Here’s to the undiscovered country and all that we may find there
I am privileged to inherit a magazine of outstanding editorial quality, integrity and curiosity. A magazine that embraces the world of chemical science and its global communities; that not only informs and interprets but also reveals and relishes the science happening around us every day. I must offer my warmest thanks to Bibiana for her work and energy over the last five years to forge the magazines we have today, as well as the members of the magazines team at the Royal Society of Chemistry who continue to work tirelessly and with the utmost professionalism.
My own knowledge of chemistry is meagre, childlike when compared with that of my colleagues. Yet Chemistry World demonstrates how science is relevant to everyone, not just scientists. Discoveries never go stale; they are made anew by each person when he or she first encounters them. I have made dozens of discoveries this week: that the computer on which I am writing this editorial exists, in no small part, thanks to the pioneering work of John Goodenough; that myths of mercury rivers in a Chinese tomb might be true; and that the fictional worlds of CSI and Silent Witness are humdrum compared to the drama unfolding in US forensic science. I challenge anyone, whether flautist or scientist, to dismiss the relevance and intrigue of science.
Science captures the political imagination as well. While Barack Obama is encouraging foreign scientists to work and live in the US, his neighbours to the north seem to be making a scientific research career an unattractive proposition. Coincidence, no doubt. The Canadian National Research Council’s ‘rescue’ of a world class NMR facility at the 11th hour provides slim hope, though local researchers are mindful of a succession of facility closures and a long-term decline in research funding. Across the Atlantic, George Osborne has made some positive noises to support science infrastructure in his autumn statement, but we must wait and see if the investment has a real impact on labs, research and scientific careers in the UK. Perhaps Osborne’s offer of postgraduate loans will help – what student could resist the delicious, dangling carrot of debt? At least we have the Research Excellence Framework to sort the wheat from the chaff and ensure all those taxpayer pounds are being well spent…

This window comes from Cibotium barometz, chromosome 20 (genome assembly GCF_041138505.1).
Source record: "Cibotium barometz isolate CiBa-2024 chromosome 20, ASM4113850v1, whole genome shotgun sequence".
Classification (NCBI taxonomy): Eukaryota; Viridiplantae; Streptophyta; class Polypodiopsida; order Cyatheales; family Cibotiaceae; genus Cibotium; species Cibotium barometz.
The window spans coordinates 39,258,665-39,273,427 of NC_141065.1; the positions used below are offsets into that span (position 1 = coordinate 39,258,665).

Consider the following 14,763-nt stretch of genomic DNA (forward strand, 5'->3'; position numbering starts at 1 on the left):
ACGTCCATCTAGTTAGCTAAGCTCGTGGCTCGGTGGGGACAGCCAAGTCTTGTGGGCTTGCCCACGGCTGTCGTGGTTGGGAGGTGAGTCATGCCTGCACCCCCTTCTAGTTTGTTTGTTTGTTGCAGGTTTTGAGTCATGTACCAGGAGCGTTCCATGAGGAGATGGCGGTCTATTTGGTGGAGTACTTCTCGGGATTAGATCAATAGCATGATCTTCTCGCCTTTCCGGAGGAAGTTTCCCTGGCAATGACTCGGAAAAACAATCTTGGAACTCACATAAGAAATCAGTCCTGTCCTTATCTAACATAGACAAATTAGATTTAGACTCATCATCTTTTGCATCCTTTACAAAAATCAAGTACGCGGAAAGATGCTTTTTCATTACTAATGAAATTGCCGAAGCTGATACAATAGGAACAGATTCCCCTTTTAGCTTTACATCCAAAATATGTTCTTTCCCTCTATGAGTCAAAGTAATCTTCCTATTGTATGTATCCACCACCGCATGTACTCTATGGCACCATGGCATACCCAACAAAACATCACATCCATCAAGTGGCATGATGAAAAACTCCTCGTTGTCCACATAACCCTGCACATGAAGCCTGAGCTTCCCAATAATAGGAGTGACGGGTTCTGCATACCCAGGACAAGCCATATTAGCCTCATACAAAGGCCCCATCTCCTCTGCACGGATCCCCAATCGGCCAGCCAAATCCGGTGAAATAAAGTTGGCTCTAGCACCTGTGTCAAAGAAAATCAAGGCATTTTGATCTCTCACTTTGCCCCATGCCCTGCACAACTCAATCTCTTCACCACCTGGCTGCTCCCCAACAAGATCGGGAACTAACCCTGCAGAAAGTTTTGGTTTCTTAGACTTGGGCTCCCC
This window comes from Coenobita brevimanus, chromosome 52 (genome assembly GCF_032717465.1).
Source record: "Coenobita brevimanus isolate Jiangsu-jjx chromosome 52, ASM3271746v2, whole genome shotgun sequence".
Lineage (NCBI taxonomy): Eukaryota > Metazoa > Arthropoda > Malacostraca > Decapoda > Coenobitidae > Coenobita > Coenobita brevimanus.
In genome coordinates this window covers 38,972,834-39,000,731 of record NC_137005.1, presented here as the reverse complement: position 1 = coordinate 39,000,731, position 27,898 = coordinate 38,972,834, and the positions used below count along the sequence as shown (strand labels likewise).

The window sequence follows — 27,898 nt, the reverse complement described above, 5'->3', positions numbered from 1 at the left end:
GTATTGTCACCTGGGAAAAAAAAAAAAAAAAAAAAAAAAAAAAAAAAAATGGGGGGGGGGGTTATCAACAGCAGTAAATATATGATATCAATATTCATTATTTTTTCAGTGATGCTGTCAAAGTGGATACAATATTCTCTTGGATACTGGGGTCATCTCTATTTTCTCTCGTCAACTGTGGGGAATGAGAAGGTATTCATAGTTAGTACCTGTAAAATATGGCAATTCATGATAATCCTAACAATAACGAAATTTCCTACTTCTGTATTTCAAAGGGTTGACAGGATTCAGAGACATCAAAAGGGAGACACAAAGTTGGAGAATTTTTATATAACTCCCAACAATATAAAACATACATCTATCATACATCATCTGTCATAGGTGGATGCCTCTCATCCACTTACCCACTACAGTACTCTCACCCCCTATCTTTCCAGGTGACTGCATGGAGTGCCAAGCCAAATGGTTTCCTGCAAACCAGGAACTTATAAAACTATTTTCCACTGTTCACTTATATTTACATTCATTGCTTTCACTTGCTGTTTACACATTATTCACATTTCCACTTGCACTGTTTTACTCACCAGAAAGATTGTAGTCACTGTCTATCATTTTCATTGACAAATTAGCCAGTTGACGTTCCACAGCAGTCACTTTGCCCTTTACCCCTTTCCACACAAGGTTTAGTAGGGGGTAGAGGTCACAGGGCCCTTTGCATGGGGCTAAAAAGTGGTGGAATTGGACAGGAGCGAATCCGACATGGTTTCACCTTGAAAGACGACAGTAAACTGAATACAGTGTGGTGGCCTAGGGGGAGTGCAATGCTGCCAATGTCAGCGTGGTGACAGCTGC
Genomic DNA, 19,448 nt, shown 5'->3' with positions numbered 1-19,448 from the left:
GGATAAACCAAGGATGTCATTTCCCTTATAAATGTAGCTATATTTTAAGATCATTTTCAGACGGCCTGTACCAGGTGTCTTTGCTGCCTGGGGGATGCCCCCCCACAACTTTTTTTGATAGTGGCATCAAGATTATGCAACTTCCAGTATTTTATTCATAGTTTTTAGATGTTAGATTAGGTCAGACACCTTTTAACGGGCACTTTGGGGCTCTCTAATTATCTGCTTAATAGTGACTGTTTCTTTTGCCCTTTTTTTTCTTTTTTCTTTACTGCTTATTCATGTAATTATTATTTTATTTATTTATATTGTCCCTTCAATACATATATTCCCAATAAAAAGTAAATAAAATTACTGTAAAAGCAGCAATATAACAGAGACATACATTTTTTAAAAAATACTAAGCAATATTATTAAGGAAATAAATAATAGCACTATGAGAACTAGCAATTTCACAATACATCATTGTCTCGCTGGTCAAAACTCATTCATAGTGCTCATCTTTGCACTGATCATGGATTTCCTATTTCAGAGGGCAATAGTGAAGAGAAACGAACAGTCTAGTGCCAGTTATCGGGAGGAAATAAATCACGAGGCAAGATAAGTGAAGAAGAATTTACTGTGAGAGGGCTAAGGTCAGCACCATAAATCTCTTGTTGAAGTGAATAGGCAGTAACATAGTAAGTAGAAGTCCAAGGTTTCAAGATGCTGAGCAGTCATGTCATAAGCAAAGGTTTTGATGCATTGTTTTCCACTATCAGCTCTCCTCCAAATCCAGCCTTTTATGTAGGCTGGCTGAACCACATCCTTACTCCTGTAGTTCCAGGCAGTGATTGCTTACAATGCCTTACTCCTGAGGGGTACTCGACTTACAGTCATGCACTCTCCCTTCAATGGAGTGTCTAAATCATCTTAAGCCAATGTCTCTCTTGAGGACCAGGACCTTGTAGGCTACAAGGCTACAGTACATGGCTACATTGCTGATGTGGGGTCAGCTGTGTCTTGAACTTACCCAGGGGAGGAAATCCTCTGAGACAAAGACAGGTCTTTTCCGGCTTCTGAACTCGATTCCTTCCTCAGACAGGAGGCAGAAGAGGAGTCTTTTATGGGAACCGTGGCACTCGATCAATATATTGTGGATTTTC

Let’s hope 2015 sees a renaissance of national science research investment and awareness. Perhaps as the world faces truly global challenges of climate change, disease and energy (to name a few), science can step in once more as saviour and hero. Certainly Chemistry World will do its part to show the relevance and vitality of science now and in the future. I encourage RSC members, readers and scientists of all stripes to join the discussion and make sure our (your) voices are heard.